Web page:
Two Watterson Poems (2004)
These choral settings of poetry by my Bowdoin faculty colleague William Watterson were composed in 2004, and first performed in December of that year by the Bowdoin College Chamber Choir. Apart from that premiere, the music was designed for the choir's spring 2005 tour of California, which included venues that lacked a piano. Hence the absence of a piano part for the /Two Watterson Poems/. As a compromise, midway between /a cappella/ setting and full accompaniment, I decided to augment the choral texture with a number of percussion instruments (small enough to be taken around California in a rented car). The two poems may appear to be quite different, one serious and meditative, the other humorous -- but in fact they share one aspect which I found fascinating: a duality of "inside" and "outside," the observer and the observed. I tried to capture that quality in my settings.
Two Watterson Poems
Text by William Watterson
the feral mother won’t let me near
though when I call she hears me;
she never quite finishes her food.
She covers the bowl with grass,
Then arranges sticks and stones
around it in patterns
I do not understand.
the paws of the kitten who survived
explore the keyboard
of an old piano,
striking notes randomly
like a row by Schoenberg
never to be repeated.
Music at the edge,
at the edge music
which will not harden into form. A gust rattles the windowpane.
A gust rattles the windowpane.
On the roof the rain is playing
its small silver triangle.
Yellow eyes stare up into my eyes,
unwordable as song…
They watch me like a t.v. turned down low
and now I am watching them watch me,
their faces blank as endpapers
in books they will never read.
I am, apparently, a rerun,
just words but no music,
my “teacher knows best” voice a drag
no matter how much I modulate,
a one-man show less commercial interruptions,
my rating lower than I know.
When the hour ends I unplug myself,
my cord a prehensile tail that slithers like a whip.
When the screen goes dark
the Keats ode fails
like perfect flora frozen in the shale.
Suite for Viola and Piano (1962)
The /Suite for Viola and Piano /is among my earliest pieces -- composed in the mid-1960s -- and certainly among the very few works of that decade I still enjoy hearing! It was written for violist Louise Rood, and first performed by her on a
Elliott Schwartz was born 1936 in New York City and studied composition with Otto Luening and Jack Beeson at Columbia University. He has recently retired from the faculty at Bowdoin College, where he served for 43 years, twelve of them as department chair. His many extended residencies and/or visiting professorships include Ohio State University, the University of California (San Diego and Santa Barbara), Harvard, Oxford, and Cambridge. Schwartz’s compositions have been performed by such groups as the Minnesota Orchestra, Cincinnati Symphony, Indianapolis Symphony, St. Paul Chamber Orchestra, Chicago Chamber Orchestra, and the Youth Orchestra of the Netherlands and featured at numerous international music centers and festivals including Tanglewood, the Library of Congress, Monday Evening Concerts (Los Angeles), DeIjsbreker (Amsterdam), Music of the Americas (London), and the European Youth Orchestra Festival (Copenhagen). Leading orchestras and chamber ensembles have recorded his music for New World, CRI, Albany, Innova, Capstone and other labels. Honors and awards for his compositions include the Gaudeamus Foundation (Netherlands), the Rockefeller Foundation (two Bellagio residencies), and the National Endowment for the Arts. Over the course of his career he has served as president of The College Music Society, president of the Society of Composers, Inc, vice-president of the American Music Center, and board member of the American Composers Alliance.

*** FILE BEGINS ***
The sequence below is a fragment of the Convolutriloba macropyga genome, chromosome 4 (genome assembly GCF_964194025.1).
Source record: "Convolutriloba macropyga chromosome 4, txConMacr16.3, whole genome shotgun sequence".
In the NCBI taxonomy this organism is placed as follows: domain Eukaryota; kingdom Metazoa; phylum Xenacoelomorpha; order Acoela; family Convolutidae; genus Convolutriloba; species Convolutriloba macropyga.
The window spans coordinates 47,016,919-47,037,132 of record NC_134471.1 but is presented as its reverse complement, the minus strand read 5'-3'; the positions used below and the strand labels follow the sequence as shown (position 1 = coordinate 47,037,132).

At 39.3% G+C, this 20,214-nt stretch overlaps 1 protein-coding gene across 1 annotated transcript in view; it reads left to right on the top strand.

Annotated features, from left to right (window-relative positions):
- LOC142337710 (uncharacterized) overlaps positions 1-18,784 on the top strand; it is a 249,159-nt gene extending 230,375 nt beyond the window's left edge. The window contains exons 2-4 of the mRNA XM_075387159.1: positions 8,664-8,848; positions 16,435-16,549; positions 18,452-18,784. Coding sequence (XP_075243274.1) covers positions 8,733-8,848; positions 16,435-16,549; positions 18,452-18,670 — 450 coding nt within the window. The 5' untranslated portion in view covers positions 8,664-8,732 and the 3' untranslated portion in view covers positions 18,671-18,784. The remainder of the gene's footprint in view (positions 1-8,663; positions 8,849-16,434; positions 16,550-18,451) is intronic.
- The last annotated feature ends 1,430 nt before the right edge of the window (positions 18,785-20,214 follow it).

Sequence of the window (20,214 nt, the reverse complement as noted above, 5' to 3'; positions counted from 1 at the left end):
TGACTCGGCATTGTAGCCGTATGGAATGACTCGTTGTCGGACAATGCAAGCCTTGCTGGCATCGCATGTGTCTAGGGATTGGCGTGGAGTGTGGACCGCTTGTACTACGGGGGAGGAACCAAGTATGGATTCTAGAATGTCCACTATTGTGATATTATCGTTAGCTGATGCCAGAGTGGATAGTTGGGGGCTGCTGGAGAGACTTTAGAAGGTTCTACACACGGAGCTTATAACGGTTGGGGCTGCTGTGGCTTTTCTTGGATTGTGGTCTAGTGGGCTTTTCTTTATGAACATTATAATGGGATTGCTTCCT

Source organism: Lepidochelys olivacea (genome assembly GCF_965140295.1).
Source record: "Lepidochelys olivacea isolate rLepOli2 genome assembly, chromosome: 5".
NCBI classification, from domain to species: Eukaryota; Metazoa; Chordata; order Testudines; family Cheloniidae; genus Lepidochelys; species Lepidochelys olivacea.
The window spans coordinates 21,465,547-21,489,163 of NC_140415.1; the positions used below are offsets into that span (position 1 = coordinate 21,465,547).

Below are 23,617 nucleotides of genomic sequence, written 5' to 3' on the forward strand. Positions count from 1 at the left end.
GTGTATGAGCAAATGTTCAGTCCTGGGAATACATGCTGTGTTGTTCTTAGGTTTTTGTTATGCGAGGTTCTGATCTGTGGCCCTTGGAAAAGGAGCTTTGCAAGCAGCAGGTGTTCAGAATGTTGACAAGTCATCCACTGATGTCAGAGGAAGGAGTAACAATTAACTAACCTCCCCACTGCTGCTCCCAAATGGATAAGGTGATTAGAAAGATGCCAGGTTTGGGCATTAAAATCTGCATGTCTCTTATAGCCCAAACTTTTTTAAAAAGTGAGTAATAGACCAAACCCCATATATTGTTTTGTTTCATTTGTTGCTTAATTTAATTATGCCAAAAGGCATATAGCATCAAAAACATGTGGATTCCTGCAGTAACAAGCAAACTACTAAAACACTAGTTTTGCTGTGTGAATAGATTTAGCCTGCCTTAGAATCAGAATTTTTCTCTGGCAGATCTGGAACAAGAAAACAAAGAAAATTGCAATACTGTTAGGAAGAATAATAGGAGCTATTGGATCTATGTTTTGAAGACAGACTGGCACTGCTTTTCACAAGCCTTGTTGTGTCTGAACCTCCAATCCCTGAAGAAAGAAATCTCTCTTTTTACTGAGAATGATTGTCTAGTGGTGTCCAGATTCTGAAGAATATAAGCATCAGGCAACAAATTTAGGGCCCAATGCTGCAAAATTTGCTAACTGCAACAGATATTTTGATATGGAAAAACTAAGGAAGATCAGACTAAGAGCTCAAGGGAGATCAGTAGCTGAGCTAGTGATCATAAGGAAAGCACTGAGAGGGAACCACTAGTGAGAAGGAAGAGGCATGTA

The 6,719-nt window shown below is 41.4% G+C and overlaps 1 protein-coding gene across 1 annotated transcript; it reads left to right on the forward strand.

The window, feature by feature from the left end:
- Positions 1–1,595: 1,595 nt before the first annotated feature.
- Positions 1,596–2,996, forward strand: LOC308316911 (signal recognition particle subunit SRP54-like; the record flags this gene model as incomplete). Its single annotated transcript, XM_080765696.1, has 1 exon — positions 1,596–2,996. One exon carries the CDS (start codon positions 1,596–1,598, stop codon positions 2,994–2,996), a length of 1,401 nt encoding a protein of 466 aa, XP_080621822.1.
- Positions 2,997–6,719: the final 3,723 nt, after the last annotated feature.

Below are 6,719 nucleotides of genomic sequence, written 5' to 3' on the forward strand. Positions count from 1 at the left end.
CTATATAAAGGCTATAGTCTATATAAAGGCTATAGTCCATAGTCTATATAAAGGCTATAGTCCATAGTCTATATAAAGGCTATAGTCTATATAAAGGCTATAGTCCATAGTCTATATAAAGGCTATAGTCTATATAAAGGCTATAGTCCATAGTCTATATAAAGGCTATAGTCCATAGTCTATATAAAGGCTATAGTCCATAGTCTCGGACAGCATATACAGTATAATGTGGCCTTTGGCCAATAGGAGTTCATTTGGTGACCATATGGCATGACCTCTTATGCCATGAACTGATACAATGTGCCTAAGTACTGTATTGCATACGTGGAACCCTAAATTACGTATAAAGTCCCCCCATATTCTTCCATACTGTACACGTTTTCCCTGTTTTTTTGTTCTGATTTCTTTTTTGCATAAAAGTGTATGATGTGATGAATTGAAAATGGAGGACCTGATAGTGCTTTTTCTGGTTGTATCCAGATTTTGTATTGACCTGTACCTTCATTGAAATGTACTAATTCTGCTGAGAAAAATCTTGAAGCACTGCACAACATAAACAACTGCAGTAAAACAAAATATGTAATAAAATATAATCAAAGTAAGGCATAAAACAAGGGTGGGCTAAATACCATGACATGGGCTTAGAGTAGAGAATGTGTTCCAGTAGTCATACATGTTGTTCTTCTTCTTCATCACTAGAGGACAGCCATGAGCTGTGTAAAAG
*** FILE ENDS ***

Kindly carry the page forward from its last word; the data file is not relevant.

Schwartz has also written or edited a number of books on musical subjects. These include Music: Ways of Listening, Electronic Music: A Listener’s Guide, Music since 1945 (co-author with Daniel Godfrey) and the anthology Contemporary Composers on Contemporary Music (co-editor with Barney Childs).
During 2006, Schwartz’s 70th birth-year was celebrated with concerts and guest lectures at Oxford, the Royal Academy of Music (London), Butler University, Concordia College, the University of Minnesota, the ACA Festival (NYC) and the Library of Congress. The last-named also celebrated the Library of Congress acquisition of his collected papers and archives.